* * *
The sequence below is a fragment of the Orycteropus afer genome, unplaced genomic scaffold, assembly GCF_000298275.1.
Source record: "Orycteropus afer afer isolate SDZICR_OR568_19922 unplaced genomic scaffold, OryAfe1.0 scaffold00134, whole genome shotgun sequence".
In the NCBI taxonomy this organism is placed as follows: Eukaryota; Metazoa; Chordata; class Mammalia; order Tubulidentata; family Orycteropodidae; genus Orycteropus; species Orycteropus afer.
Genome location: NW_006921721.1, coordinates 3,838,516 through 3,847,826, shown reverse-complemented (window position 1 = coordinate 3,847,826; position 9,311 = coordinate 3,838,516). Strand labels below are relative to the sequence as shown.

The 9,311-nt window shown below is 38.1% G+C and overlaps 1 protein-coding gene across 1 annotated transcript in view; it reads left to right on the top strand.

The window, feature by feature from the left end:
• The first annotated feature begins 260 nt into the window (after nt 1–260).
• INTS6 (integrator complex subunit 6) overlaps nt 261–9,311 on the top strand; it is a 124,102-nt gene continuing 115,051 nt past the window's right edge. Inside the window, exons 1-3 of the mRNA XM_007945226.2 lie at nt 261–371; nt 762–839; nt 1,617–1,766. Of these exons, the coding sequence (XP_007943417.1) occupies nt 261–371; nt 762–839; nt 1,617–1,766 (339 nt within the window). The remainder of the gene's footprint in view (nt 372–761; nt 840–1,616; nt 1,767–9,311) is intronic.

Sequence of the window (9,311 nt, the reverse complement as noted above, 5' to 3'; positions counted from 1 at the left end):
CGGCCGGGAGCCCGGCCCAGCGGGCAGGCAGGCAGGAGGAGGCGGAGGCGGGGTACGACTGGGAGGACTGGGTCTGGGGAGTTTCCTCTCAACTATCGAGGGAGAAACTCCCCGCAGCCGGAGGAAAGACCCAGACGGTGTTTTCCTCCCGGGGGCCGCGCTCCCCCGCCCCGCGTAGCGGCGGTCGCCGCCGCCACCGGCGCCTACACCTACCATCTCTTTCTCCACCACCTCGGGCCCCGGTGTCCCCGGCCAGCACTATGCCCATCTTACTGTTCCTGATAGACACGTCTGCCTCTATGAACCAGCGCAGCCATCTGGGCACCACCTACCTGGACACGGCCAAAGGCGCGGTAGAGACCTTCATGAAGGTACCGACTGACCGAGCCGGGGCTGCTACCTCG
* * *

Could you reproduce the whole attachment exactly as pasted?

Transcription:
The sequence below is a fragment of the Orycteropus afer genome, unplaced genomic scaffold, assembly GCF_000298275.1.
Source record: "Orycteropus afer afer isolate SDZICR_OR568_19922 unplaced genomic scaffold, OryAfe1.0 scaffold00134, whole genome shotgun sequence".
In the NCBI taxonomy this organism is placed as follows: Eukaryota; Metazoa; Chordata; class Mammalia; order Tubulidentata; family Orycteropodidae; genus Orycteropus; species Orycteropus afer.
Genome location: NW_006921721.1, coordinates 3,838,516 through 3,847,826, shown reverse-complemented (window position 1 = coordinate 3,847,826; position 9,311 = coordinate 3,838,516). Strand labels below are relative to the sequence as shown.

The 9,311-nt window shown below is 38.1% G+C and overlaps 1 protein-coding gene across 1 annotated transcript in view; it reads left to right on the top strand.

The window, feature by feature from the left end:
• The first annotated feature begins 260 nt into the window (after nt 1–260).
• INTS6 (integrator complex subunit 6) overlaps nt 261–9,311 on the top strand; it is a 124,102-nt gene continuing 115,051 nt past the window's right edge. Inside the window, exons 1-3 of the mRNA XM_007945226.2 lie at nt 261–371; nt 762–839; nt 1,617–1,766. Of these exons, the coding sequence (XP_007943417.1) occupies nt 261–371; nt 762–839; nt 1,617–1,766 (339 nt within the window). The remainder of the gene's footprint in view (nt 372–761; nt 840–1,616; nt 1,767–9,311) is intronic.

Sequence of the window (9,311 nt, the reverse complement as noted above, 5' to 3'; positions counted from 1 at the left end):
CGGCCGGGAGCCCGGCCCAGCGGGCAGGCAGGCAGGAGGAGGCGGAGGCGGGGTACGACTGGGAGGACTGGGTCTGGGGAGTTTCCTCTCAACTATCGAGGGAGAAACTCCCCGCAGCCGGAGGAAAGACCCAGACGGTGTTTTCCTCCCGGGGGCCGCGCTCCCCCGCCCCGCGTAGCGGCGGTCGCCGCCGCCACCGGCGCCTACACCTACCATCTCTTTCTCCACCACCTCGGGCCCCGGTGTCCCCGGCCAGCACTATGCCCATCTTACTGTTCCTGATAGACACGTCTGCCTCTATGAACCAGCGCAGCCATCTGGGCACCACCTACCTGGACACGGCCAAAGGCGCGGTAGAGACCTTCATGAAGGTACCGACTGACCGAGCCGGGGCTGCTACCTCG